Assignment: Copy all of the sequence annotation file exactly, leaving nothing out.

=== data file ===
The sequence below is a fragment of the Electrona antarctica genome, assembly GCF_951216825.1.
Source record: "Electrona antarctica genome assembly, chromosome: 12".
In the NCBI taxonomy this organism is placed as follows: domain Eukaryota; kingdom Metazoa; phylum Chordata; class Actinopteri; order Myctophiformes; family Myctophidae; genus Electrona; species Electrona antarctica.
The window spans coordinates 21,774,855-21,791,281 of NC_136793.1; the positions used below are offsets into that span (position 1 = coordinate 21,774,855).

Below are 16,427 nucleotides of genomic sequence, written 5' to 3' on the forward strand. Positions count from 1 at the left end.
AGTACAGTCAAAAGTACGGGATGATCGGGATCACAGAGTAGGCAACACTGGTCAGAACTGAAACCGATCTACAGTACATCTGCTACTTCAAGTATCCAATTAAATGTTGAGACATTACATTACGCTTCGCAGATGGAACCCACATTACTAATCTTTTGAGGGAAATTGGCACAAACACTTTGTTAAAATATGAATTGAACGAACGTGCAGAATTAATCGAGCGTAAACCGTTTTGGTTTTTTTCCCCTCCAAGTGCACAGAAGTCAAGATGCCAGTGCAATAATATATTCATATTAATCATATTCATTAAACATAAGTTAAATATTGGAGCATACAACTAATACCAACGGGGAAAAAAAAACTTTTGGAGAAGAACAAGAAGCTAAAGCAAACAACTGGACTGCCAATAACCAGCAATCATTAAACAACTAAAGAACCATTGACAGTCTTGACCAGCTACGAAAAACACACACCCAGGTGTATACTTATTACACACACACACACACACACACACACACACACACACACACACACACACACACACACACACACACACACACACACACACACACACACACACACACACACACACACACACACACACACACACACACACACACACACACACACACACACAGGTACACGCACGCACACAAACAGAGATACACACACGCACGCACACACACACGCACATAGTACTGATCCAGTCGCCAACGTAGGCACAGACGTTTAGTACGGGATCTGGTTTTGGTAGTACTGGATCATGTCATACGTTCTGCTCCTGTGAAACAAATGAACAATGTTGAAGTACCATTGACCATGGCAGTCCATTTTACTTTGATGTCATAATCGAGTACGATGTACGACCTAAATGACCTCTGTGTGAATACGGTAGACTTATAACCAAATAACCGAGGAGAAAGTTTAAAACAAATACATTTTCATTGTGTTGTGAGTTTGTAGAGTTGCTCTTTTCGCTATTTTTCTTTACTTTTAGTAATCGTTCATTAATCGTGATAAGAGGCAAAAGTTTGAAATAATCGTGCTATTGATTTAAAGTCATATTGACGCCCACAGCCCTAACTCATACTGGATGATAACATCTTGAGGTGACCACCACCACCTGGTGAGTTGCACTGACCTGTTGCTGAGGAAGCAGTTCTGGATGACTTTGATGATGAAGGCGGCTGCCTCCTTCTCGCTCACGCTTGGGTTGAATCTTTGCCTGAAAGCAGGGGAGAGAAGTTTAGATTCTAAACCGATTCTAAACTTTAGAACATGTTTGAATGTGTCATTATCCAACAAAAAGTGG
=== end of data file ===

The sequence below is a fragment of the Electrona antarctica genome, assembly GCF_951216825.1.
Source record: "Electrona antarctica genome assembly, chromosome: 12".
In the NCBI taxonomy this organism is placed as follows: domain Eukaryota; kingdom Metazoa; phylum Chordata; class Actinopteri; order Myctophiformes; family Myctophidae; genus Electrona; species Electrona antarctica.
The window spans coordinates 21,774,855-21,791,281 of NC_136793.1; the positions used below are offsets into that span (position 1 = coordinate 21,774,855).

Below are 16,427 nucleotides of genomic sequence, written 5' to 3' on the forward strand. Positions count from 1 at the left end.
AGTACAGTCAAAAGTACGGGATGATCGGGATCACAGAGTAGGCAACACTGGTCAGAACTGAAACCGATCTACAGTACATCTGCTACTTCAAGTATCCAATTAAATGTTGAGACATTACATTACGCTTCGCAGATGGAACCCACATTACTAATCTTTTGAGGGAAATTGGCACAAACACTTTGTTAAAATATGAATTGAACGAACGTGCAGAATTAATCGAGCGTAAACCGTTTTGGTTTTTTTCCCCTCCAAGTGCACAGAAGTCAAGATGCCAGTGCAATAATATATTCATATTAATCATATTCATTAAACATAAGTTAAATATTGGAGCATACAACTAATACCAACGGGGAAAAAAAAACTTTTGGAGAAGAACAAGAAGCTAAAGCAAACAACTGGACTGCCAATAACCAGCAATCATTAAACAACTAAAGAACCATTGACAGTCTTGACCAGCTACGAAAAACACACACCCAGGTGTATACTTATTACACACACACACACACACACACACACACACACACACACACACACACACACACACACACACACACACACACACACACACACACACACACACACACACACACACACACACACACACACACACACACACACACACACACACACACACACAGGTACACGCACGCACACAAACAGAGATACACACACGCACGCACACACACACGCACATAGTACTGATCCAGTCGCCAACGTAGGCACAGACGTTTAGTACGGGATCTGGTTTTGGTAGTACTGGATCATGTCATACGTTCTGCTCCTGTGAAACAAATGAACAATGTTGAAGTACCATTGACCATGGCAGTCCATTTTACTTTGATGTCATAATCGAGTACGATGTACGACCTAAATGACCTCTGTGTGAATACGGTAGACTTATAACCAAATAACCGAGGAGAAAGTTTAAAACAAATACATTTTCATTGTGTTGTGAGTTTGTAGAGTTGCTCTTTTCGCTATTTTTCTTTACTTTTAGTAATCGTTCATTAATCGTGATAAGAGGCAAAAGTTTGAAATAATCGTGCTATTGATTTAAAGTCATATTGACGCCCACAGCCCTAACTCATACTGGATGATAACATCTTGAGGTGACCACCACCACCTGGTGAGTTGCACTGACCTGTTGCTGAGGAAGCAGTTCTGGATGACTTTGATGATGAAGGCGGCTGCCTCCTTCTCGCTCACGCTTGGGTTGAATCTTTGCCTGAAAGCAGGGGAGAGAAGTTTAGATTCTAAACCGATTCTAAACTTTAGAACATGTTTGAATGTGTCATTATCCAACAAAAAGTGG